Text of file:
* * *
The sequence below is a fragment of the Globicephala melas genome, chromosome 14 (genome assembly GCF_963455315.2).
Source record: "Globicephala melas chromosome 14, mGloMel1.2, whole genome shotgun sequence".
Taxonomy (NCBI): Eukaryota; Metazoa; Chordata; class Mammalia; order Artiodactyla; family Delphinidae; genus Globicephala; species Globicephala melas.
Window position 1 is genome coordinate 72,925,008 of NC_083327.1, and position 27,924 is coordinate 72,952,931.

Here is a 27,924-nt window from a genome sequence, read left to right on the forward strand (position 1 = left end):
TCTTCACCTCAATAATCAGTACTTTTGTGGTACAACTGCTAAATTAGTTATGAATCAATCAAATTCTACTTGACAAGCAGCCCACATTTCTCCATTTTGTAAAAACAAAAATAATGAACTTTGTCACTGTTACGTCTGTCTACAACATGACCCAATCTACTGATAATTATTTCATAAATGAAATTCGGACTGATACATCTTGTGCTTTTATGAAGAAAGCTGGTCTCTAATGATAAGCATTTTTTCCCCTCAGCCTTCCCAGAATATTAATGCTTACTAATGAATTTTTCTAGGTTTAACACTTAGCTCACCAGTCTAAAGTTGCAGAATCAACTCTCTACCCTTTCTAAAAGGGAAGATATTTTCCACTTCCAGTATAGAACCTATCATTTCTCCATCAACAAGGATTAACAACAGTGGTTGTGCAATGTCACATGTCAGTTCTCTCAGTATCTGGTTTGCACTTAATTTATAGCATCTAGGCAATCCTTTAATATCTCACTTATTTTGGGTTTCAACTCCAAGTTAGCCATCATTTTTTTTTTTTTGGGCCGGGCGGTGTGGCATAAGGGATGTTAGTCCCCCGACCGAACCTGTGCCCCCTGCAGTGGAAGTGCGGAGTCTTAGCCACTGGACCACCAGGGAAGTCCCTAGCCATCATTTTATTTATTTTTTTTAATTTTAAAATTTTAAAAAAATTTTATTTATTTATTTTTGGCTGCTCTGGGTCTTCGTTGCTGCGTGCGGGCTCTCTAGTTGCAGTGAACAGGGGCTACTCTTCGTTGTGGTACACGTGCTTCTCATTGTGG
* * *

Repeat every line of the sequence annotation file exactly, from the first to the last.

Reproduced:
The sequence below is a fragment of the Globicephala melas genome, chromosome 14 (genome assembly GCF_963455315.2).
Source record: "Globicephala melas chromosome 14, mGloMel1.2, whole genome shotgun sequence".
Taxonomy (NCBI): Eukaryota; Metazoa; Chordata; class Mammalia; order Artiodactyla; family Delphinidae; genus Globicephala; species Globicephala melas.
Window position 1 is genome coordinate 72,925,008 of NC_083327.1, and position 27,924 is coordinate 72,952,931.

Here is a 27,924-nt window from a genome sequence, read left to right on the forward strand (position 1 = left end):
TCTTCACCTCAATAATCAGTACTTTTGTGGTACAACTGCTAAATTAGTTATGAATCAATCAAATTCTACTTGACAAGCAGCCCACATTTCTCCATTTTGTAAAAACAAAAATAATGAACTTTGTCACTGTTACGTCTGTCTACAACATGACCCAATCTACTGATAATTATTTCATAAATGAAATTCGGACTGATACATCTTGTGCTTTTATGAAGAAAGCTGGTCTCTAATGATAAGCATTTTTTCCCCTCAGCCTTCCCAGAATATTAATGCTTACTAATGAATTTTTCTAGGTTTAACACTTAGCTCACCAGTCTAAAGTTGCAGAATCAACTCTCTACCCTTTCTAAAAGGGAAGATATTTTCCACTTCCAGTATAGAACCTATCATTTCTCCATCAACAAGGATTAACAACAGTGGTTGTGCAATGTCACATGTCAGTTCTCTCAGTATCTGGTTTGCACTTAATTTATAGCATCTAGGCAATCCTTTAATATCTCACTTATTTTGGGTTTCAACTCCAAGTTAGCCATCATTTTTTTTTTTTTGGGCCGGGCGGTGTGGCATAAGGGATGTTAGTCCCCCGACCGAACCTGTGCCCCCTGCAGTGGAAGTGCGGAGTCTTAGCCACTGGACCACCAGGGAAGTCCCTAGCCATCATTTTATTTATTTTTTTTAATTTTAAAATTTTAAAAAAATTTTATTTATTTATTTTTGGCTGCTCTGGGTCTTCGTTGCTGCGTGCGGGCTCTCTAGTTGCAGTGAACAGGGGCTACTCTTCGTTGTGGTACACGTGCTTCTCATTGTGG